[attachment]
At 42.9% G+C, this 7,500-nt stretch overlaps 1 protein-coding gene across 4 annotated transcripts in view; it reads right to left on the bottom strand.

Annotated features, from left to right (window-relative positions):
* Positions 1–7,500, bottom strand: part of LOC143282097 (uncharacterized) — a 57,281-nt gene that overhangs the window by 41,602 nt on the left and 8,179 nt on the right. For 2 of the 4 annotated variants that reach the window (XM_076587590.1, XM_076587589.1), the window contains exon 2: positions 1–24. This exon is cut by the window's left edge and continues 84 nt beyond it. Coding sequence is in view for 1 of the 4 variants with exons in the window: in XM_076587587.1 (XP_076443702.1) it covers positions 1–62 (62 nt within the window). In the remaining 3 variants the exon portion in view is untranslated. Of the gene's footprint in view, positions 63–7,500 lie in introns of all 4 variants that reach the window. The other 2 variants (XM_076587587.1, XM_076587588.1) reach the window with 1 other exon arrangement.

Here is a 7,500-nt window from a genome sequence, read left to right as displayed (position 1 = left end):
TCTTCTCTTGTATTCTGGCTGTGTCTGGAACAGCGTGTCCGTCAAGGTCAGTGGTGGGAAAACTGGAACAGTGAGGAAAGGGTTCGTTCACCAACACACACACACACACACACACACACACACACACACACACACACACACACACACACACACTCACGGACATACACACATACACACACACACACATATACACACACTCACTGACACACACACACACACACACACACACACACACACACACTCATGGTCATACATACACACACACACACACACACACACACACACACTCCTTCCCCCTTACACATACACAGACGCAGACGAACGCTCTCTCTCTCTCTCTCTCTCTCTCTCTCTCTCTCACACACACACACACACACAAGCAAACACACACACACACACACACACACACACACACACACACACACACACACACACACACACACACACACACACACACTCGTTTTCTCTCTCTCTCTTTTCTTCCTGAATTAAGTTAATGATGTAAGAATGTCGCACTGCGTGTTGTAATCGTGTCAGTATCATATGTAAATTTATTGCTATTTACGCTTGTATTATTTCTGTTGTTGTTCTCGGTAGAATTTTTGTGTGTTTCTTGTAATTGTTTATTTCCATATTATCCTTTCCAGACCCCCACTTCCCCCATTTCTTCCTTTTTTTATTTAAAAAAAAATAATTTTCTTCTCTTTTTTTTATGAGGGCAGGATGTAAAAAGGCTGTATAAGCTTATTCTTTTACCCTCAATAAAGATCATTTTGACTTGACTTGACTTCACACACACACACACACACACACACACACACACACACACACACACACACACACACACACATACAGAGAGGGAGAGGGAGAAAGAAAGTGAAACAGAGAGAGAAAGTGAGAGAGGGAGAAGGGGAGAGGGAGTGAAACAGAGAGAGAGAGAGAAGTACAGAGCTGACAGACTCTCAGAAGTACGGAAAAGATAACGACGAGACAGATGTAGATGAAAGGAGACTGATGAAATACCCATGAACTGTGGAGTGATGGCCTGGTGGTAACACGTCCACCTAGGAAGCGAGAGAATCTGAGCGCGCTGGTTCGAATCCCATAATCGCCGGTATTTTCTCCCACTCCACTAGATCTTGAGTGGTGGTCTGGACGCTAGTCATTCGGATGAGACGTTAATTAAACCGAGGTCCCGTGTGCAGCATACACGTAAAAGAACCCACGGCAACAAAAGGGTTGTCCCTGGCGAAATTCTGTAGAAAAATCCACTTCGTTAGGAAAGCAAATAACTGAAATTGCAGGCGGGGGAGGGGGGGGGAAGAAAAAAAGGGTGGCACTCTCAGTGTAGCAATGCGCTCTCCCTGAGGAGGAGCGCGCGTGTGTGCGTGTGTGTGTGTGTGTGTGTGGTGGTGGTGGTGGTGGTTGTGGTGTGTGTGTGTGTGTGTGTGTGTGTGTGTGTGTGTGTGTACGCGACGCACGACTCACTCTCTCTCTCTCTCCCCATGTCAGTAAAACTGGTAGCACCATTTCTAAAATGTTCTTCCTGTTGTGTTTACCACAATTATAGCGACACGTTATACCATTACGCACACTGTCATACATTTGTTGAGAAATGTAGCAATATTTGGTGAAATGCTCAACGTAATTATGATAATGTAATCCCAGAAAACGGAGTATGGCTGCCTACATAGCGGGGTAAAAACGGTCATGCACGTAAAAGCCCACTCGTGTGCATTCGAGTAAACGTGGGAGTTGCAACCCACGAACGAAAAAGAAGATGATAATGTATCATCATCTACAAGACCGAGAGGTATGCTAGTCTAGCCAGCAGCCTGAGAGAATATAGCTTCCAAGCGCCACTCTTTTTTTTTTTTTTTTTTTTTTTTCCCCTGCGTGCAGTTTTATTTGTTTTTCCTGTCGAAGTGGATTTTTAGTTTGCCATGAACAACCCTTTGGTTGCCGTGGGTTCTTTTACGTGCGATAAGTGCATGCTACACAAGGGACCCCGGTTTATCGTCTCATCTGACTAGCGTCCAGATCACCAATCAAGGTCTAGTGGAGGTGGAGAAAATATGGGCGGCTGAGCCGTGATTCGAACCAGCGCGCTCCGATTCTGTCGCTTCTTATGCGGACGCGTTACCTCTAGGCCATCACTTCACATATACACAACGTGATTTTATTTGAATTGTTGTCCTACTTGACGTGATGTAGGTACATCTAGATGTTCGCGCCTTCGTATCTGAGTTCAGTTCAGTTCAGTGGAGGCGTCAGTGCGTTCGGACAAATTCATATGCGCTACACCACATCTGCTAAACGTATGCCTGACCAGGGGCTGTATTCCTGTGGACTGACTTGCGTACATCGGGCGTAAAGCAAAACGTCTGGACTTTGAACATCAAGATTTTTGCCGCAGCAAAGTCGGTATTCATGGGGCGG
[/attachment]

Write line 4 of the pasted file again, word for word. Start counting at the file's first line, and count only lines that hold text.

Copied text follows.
Here is a 7,500-nt window from a genome sequence, read left to right as displayed (position 1 = left end):